• Drink at least two to three quarts of fluid every 24 hours, unless you are instructed otherwise.
  • You may be at risk of infection so try to avoid crowds or people with colds, and report fever or any other signs of infection immediately to your health care provider.
  • Wash your hands often.
  • To help treat/prevent mouth sores, use a soft toothbrush, and rinse three times a day with 1 teaspoon of baking soda mixed with 8 ounces of water.
  • Use an electric razor and a soft toothbrush to minimize bleeding.
  • Avoid contact sports or activities that could cause injury.
  • To reduce nausea, take anti-nausea medications as prescribed by your doctor, and eat small, frequent meals.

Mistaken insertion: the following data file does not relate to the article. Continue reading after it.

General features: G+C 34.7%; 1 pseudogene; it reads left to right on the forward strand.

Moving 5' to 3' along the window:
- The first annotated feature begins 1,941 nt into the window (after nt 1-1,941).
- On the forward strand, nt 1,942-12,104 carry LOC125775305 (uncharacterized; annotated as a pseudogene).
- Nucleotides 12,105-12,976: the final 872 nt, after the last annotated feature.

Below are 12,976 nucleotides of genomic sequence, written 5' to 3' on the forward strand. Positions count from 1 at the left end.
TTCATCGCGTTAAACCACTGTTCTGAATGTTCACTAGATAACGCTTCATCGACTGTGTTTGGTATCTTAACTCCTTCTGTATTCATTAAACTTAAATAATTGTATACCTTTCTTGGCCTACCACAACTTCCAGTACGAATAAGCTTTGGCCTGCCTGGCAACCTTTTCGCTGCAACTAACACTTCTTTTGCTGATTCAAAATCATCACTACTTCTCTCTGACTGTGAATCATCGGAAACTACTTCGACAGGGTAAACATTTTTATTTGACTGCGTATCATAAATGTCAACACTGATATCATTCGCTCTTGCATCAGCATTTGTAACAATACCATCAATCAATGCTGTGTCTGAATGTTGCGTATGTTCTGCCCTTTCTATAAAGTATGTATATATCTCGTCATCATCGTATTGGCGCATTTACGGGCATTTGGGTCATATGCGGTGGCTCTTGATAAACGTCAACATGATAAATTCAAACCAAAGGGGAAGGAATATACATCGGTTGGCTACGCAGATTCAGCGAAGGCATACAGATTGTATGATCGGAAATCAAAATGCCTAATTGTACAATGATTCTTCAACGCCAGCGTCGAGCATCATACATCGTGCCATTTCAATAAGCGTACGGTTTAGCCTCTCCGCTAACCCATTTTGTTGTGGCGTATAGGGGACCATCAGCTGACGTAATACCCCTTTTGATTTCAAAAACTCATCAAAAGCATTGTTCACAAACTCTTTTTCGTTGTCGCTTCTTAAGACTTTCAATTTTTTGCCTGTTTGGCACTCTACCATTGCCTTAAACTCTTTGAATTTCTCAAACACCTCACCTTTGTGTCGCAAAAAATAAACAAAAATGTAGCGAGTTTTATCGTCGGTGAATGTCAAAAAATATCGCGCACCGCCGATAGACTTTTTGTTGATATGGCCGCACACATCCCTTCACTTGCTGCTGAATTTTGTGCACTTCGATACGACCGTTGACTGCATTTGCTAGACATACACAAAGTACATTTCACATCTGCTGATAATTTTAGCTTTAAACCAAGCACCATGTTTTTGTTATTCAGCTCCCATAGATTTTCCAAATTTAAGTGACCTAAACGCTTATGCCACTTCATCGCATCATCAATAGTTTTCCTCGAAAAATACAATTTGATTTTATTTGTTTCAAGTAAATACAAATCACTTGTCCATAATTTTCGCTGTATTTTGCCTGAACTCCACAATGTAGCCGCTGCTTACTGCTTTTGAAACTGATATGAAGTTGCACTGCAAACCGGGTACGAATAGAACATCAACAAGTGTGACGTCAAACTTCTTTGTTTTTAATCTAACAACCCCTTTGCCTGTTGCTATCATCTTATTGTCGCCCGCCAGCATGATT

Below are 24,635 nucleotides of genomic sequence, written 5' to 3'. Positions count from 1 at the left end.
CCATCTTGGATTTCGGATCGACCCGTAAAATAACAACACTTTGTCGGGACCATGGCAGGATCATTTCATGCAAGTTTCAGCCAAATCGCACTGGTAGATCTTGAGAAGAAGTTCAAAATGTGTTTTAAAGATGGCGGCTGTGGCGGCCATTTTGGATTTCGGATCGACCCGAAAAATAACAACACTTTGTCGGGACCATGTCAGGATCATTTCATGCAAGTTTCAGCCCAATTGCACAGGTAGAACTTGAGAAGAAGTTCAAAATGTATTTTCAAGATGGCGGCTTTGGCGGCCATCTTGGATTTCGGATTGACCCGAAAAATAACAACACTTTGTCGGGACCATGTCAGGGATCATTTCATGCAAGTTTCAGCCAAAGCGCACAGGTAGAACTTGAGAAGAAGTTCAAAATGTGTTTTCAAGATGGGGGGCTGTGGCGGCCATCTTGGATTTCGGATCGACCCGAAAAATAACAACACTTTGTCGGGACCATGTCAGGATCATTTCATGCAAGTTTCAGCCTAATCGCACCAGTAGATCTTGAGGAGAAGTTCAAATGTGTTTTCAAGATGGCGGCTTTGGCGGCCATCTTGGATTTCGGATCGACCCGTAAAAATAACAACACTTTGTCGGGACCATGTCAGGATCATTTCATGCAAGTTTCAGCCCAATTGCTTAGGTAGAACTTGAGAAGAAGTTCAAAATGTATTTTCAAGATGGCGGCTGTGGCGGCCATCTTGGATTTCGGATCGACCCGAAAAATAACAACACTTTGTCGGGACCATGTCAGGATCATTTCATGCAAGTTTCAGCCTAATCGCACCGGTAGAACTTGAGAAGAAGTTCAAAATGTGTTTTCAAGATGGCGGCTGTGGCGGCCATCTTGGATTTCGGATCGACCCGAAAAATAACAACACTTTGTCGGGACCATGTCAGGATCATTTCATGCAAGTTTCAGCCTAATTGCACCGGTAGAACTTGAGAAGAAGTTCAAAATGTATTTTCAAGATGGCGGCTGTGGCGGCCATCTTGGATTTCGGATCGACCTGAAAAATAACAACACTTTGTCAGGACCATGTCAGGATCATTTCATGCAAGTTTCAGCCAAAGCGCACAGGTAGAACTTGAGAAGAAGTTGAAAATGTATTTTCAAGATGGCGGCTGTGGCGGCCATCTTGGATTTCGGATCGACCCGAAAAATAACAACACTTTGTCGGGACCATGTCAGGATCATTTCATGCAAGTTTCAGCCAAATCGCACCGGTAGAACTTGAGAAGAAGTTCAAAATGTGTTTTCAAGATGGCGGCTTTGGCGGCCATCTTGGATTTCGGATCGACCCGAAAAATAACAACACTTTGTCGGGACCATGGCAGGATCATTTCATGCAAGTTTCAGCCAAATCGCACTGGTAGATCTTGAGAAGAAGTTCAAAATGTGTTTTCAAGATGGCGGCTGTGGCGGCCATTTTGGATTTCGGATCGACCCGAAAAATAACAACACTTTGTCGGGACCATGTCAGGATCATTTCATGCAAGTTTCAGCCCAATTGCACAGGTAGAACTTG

• Follow regimen of anti-diarrhea medication as prescribed by your health care professional.
  • Eat foods that may help reduce diarrhea (see managing side effects - diarrhea).
  • Acetaminophen or ibuprophen may help relieve discomfort from fever, headache and/or generalized aches and pains. However, be sure to talk with your doctor before taking it.
  • Avoid sun exposure. Wear SPF 15 (or higher) sun block and protective clothing.
  • In general, drinking alcoholic beverages should be kept to a minimum or avoided completely. You should discuss this with your doctor.
  • Get plenty of rest.
  • Maintain good nutrition.
  • Remain active as you are able. Gentle exercise is encouraged such as a daily walk.
  • If you experience symptoms or side effects, be sure to discuss them with your health care team. They can prescribe medications and/or offer other suggestions that are effective in managing such problems.

Monitoring and Testing While Taking Brentuximab Vedotin:

Lab work to check blood counts and liver/kidney functions will be checked regularly by your health care professional while you are taking brentuximab vedotin, to monitor side effects and check your response to therapy.